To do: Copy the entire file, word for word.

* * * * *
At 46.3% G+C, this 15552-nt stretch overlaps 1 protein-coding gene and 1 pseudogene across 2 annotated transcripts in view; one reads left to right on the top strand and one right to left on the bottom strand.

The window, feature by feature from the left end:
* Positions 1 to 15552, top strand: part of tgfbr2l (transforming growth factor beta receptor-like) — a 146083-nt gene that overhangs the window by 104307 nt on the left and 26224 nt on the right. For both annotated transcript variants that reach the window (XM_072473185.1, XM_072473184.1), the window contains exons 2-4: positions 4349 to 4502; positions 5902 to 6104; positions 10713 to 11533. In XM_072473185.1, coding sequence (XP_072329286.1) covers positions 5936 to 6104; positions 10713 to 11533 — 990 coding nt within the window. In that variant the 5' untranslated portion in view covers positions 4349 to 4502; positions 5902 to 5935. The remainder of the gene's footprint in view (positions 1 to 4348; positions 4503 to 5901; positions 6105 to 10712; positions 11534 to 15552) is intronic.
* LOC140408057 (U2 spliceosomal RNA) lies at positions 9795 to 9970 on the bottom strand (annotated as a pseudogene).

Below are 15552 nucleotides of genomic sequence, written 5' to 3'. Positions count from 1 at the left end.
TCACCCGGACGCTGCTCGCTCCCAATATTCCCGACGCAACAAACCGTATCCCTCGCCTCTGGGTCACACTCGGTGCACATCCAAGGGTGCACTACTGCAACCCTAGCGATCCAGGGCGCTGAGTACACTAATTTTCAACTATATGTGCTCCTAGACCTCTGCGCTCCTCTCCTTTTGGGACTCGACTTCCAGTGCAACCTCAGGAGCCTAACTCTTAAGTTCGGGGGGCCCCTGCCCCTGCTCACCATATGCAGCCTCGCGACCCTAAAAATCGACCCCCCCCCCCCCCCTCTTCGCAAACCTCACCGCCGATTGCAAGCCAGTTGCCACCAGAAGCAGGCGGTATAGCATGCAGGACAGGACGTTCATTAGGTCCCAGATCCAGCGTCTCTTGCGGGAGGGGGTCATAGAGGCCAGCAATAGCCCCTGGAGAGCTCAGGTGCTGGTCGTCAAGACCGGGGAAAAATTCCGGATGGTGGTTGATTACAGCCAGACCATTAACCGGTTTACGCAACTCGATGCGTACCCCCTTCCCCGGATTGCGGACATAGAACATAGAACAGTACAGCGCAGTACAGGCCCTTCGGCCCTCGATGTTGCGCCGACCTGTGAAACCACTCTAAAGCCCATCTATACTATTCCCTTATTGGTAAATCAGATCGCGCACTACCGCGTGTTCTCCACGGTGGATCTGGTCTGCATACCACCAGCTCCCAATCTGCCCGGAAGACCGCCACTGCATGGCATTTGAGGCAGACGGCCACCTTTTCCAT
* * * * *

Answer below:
At 46.3% G+C, this 15552-nt stretch overlaps 1 protein-coding gene and 1 pseudogene across 2 annotated transcripts in view; one reads left to right on the top strand and one right to left on the bottom strand.

The window, feature by feature from the left end:
* Positions 1 to 15552, top strand: part of tgfbr2l (transforming growth factor beta receptor-like) — a 146083-nt gene that overhangs the window by 104307 nt on the left and 26224 nt on the right. For both annotated transcript variants that reach the window (XM_072473185.1, XM_072473184.1), the window contains exons 2-4: positions 4349 to 4502; positions 5902 to 6104; positions 10713 to 11533. In XM_072473185.1, coding sequence (XP_072329286.1) covers positions 5936 to 6104; positions 10713 to 11533 — 990 coding nt within the window. In that variant the 5' untranslated portion in view covers positions 4349 to 4502; positions 5902 to 5935. The remainder of the gene's footprint in view (positions 1 to 4348; positions 4503 to 5901; positions 6105 to 10712; positions 11534 to 15552) is intronic.
* LOC140408057 (U2 spliceosomal RNA) lies at positions 9795 to 9970 on the bottom strand (annotated as a pseudogene).

Below are 15552 nucleotides of genomic sequence, written 5' to 3'. Positions count from 1 at the left end.
TCACCCGGACGCTGCTCGCTCCCAATATTCCCGACGCAACAAACCGTATCCCTCGCCTCTGGGTCACACTCGGTGCACATCCAAGGGTGCACTACTGCAACCCTAGCGATCCAGGGCGCTGAGTACACTAATTTTCAACTATATGTGCTCCTAGACCTCTGCGCTCCTCTCCTTTTGGGACTCGACTTCCAGTGCAACCTCAGGAGCCTAACTCTTAAGTTCGGGGGGCCCCTGCCCCTGCTCACCATATGCAGCCTCGCGACCCTAAAAATCGACCCCCCCCCCCCCCCTCTTCGCAAACCTCACCGCCGATTGCAAGCCAGTTGCCACCAGAAGCAGGCGGTATAGCATGCAGGACAGGACGTTCATTAGGTCCCAGATCCAGCGTCTCTTGCGGGAGGGGGTCATAGAGGCCAGCAATAGCCCCTGGAGAGCTCAGGTGCTGGTCGTCAAGACCGGGGAAAAATTCCGGATGGTGGTTGATTACAGCCAGACCATTAACCGGTTTACGCAACTCGATGCGTACCCCCTTCCCCGGATTGCGGACATAGAACATAGAACAGTACAGCGCAGTACAGGCCCTTCGGCCCTCGATGTTGCGCCGACCTGTGAAACCACTCTAAAGCCCATCTATACTATTCCCTTATTGGTAAATCAGATCGCGCACTACCGCGTGTTCTCCACGGTGGATCTGGTCTGCATACCACCAGCTCCCAATCTGCCCGGAAGACCGCCACTGCATGGCATTTGAGGCAGACGGCCACCTTTTCCAT